Nebula Interview & Full Album Stream Pt. 3: Dos EPs

Posted in audiObelisk, Features on February 27th, 2018 by JJ Koczan


[Click play above to stream the new reissue of Nebula’s Dos EPs in its entirety. Album is out March 2 via Heavy Psych Sounds.]

Please note: This interview is part three in a series of three. Part one is here. Part two is here.

With its graceful execution of desert psych in “Back to the Dawn,” the full-on fuzz assault of “Fall of Icarus” and the quintessential nodder groove and Rhodes-infused jammy excursion of “Fly On,” Nebula‘s Dos EPs represents the end of an era. It was originally issued in 2002 via MeteorCity, and it’s the last of the band’s releases to feature the trio’s original lineup of guitarist/vocalist Eddie Glass, bassist Mark Abshire and drummer Ruben Romano. That in itself would be enough to earn it a place as a footnote in heavy rock history, but while it was culled together by collecting tracks from two prior short outings and thee previously unreleased cuts, here’s the thing about Dos EPs: it worked really well as a full-length album.

Eerily well.

Better, certainly, than it should have. Credit to the flow in Nebula‘s material generally, I suppose, that the 11 tracks on Dos EPs should just be molten enough generally to ooze together as a cogent single offering despite being captured in different sessions and initially put out separately in 1999 as the Man’s Ruin-released Sun Creature EP — “Rollin’ My Way to Freedom,” “Sun Creature,” “Smokin’ Woman” and “Fly On” — and a split with Sweden’s Lowrider — “Anything from You,” “Full Throttle,” “Back to the Dawn,” “Fall of Icarus.” These plus the new songs “Rocket,” the maddenly infectious “Long Day” and “Bardo Airways” comprise Dos EPs, and in so doing end up summarizing the scope from hard-driving heavy rock à la most-stoned-Motörhead to kraut-inspired layers of acoustic and electric guitar swirl. Though technically speaking, 2001’s Charged was the final Nebula long-player to be recorded with GlassAbshire and Romano, more often it’s Dos EPs marked out as the last full-length work the band did before they jumped from Sub Pop to short-lived Century Media offshoot Liquor and Poker Records and, losing Abshire in the interim, released  Atomic Ritual in 2003.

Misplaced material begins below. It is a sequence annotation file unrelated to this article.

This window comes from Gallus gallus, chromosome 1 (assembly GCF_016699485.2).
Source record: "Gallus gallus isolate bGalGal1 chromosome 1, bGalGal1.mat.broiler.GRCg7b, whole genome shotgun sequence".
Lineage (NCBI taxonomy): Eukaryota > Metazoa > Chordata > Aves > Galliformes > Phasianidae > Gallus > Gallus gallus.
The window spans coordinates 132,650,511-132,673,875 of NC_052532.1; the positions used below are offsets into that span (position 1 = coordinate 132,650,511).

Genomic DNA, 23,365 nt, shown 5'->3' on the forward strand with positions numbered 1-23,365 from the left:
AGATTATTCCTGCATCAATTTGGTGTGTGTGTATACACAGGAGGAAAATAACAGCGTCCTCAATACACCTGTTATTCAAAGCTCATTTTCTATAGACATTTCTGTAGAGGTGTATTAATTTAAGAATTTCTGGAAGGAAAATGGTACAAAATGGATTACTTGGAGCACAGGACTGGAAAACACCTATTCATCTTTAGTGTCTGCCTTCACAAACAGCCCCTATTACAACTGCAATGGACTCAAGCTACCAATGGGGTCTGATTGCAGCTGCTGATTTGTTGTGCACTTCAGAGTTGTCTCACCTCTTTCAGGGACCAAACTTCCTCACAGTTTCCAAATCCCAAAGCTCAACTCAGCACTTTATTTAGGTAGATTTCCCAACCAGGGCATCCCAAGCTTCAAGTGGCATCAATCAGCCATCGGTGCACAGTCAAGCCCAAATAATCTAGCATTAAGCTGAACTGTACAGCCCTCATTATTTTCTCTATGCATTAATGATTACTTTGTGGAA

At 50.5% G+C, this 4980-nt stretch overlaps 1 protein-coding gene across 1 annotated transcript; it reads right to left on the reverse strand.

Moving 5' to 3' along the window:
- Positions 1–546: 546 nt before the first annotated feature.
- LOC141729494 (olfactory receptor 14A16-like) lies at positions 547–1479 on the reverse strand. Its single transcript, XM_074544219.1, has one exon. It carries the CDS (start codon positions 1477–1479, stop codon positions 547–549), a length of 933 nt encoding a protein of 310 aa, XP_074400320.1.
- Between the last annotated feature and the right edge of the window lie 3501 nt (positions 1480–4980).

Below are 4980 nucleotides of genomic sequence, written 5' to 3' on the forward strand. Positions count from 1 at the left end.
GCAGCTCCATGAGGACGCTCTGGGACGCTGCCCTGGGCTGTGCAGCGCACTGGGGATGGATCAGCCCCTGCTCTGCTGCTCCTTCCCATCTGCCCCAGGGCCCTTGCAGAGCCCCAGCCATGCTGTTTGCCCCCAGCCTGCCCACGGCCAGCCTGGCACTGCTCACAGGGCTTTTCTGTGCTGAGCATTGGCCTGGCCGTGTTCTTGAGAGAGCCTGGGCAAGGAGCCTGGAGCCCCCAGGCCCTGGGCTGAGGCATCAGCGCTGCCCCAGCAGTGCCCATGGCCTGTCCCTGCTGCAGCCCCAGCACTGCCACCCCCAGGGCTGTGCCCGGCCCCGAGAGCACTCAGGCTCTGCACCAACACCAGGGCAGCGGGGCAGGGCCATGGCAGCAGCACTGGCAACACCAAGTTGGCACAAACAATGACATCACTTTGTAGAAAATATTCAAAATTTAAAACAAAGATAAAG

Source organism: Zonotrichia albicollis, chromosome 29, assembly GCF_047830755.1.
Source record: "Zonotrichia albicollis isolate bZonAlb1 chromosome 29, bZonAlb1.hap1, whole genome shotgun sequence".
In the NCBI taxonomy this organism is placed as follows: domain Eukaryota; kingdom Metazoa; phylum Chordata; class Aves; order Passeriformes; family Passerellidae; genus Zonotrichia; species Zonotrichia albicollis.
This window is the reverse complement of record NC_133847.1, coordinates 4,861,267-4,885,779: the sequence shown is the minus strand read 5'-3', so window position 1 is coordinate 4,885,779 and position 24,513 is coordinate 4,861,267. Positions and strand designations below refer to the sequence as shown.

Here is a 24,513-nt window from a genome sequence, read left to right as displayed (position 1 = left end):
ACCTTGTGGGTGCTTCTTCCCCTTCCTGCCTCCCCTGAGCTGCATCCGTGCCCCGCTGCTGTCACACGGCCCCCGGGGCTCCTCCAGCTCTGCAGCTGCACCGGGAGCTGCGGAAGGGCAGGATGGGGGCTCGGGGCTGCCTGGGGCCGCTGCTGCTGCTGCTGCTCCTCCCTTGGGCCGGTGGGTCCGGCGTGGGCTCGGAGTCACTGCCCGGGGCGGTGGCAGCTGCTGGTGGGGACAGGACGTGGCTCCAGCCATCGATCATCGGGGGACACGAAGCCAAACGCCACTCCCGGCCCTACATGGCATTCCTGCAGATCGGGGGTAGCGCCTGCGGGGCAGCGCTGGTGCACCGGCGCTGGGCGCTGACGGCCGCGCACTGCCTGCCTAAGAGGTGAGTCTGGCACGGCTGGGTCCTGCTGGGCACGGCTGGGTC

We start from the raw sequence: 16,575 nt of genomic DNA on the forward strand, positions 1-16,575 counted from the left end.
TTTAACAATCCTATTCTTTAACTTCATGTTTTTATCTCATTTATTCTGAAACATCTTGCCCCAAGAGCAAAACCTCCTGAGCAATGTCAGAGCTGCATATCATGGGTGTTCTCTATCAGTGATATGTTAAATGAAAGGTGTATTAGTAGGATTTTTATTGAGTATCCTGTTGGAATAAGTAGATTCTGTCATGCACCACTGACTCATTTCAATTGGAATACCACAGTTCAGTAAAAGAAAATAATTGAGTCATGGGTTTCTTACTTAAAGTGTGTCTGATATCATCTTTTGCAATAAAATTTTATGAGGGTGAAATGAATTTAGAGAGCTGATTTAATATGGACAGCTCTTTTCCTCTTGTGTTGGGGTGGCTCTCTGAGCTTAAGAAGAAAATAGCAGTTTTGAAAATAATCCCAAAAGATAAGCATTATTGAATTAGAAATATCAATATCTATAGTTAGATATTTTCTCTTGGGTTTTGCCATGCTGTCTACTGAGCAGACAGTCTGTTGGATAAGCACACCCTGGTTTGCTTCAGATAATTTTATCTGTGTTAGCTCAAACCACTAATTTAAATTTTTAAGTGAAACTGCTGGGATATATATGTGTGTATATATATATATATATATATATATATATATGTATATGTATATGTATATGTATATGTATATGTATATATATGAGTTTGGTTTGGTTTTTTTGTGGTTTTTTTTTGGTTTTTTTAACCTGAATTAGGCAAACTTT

The new remaster of Dos EPs from Heavy Psych Sounds — aside from sounding fucking fantastic, as you can hear in the player above you stream the album ahead of its official March 2 release date– reorders the songs so that they apprear not mixed together as they originally were, but in the order from their initial releases. That is, you get the Lowrider split tracks, then you get the stuff from Sun Creature, then you get the material that had yet to show up anywhere else. Then of course on this version there are two bonus tracks included. This gives Dos EPs a somewhat more organized and linear feel, though again, the real highlight of the thing is the vibe Nebula are able to bring to bear in these songs. It’s something that, across whatever the band did afterwards and no matter who was involved, would never be quite the same again.

Before I wrap up this series, I’d like to thank Ruben Romano (now of The Freeks) personally for taking the time to discuss these three releases. It’s been great getting his side of the story about what any consider Nebula‘s highlight years. Thanks as well to Claire Bernadet for facilitating. The final Q&A follows here.